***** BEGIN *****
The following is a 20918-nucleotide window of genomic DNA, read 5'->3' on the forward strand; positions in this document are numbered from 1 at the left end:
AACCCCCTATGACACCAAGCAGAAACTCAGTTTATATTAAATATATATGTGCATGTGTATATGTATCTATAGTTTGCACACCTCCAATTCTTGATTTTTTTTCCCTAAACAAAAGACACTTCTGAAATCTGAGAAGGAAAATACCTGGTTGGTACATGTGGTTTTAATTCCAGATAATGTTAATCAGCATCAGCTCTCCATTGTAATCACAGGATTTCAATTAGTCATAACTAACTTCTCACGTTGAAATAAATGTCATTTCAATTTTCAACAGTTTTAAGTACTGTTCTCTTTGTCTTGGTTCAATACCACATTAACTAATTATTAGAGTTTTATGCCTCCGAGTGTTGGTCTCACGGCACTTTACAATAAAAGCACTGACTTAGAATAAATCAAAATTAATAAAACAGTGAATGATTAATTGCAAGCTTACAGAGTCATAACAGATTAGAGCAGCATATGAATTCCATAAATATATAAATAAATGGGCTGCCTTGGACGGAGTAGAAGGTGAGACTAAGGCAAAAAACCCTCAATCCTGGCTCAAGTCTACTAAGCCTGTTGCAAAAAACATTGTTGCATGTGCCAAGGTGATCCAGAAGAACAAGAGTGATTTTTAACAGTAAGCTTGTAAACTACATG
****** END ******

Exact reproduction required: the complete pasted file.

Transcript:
The following is a 20918-nucleotide window of genomic DNA, read 5'->3' on the forward strand; positions in this document are numbered from 1 at the left end:
AACCCCCTATGACACCAAGCAGAAACTCAGTTTATATTAAATATATATGTGCATGTGTATATGTATCTATAGTTTGCACACCTCCAATTCTTGATTTTTTTTCCCTAAACAAAAGACACTTCTGAAATCTGAGAAGGAAAATACCTGGTTGGTACATGTGGTTTTAATTCCAGATAATGTTAATCAGCATCAGCTCTCCATTGTAATCACAGGATTTCAATTAGTCATAACTAACTTCTCACGTTGAAATAAATGTCATTTCAATTTTCAACAGTTTTAAGTACTGTTCTCTTTGTCTTGGTTCAATACCACATTAACTAATTATTAGAGTTTTATGCCTCCGAGTGTTGGTCTCACGGCACTTTACAATAAAAGCACTGACTTAGAATAAATCAAAATTAATAAAACAGTGAATGATTAATTGCAAGCTTACAGAGTCATAACAGATTAGAGCAGCATATGAATTCCATAAATATATAAATAAATGGGCTGCCTTGGACGGAGTAGAAGGTGAGACTAAGGCAAAAAACCCTCAATCCTGGCTCAAGTCTACTAAGCCTGTTGCAAAAAACATTGTTGCATGTGCCAAGGTGATCCAGAAGAACAAGAGTGATTTTTAACAGTAAGCTTGTAAACTACATG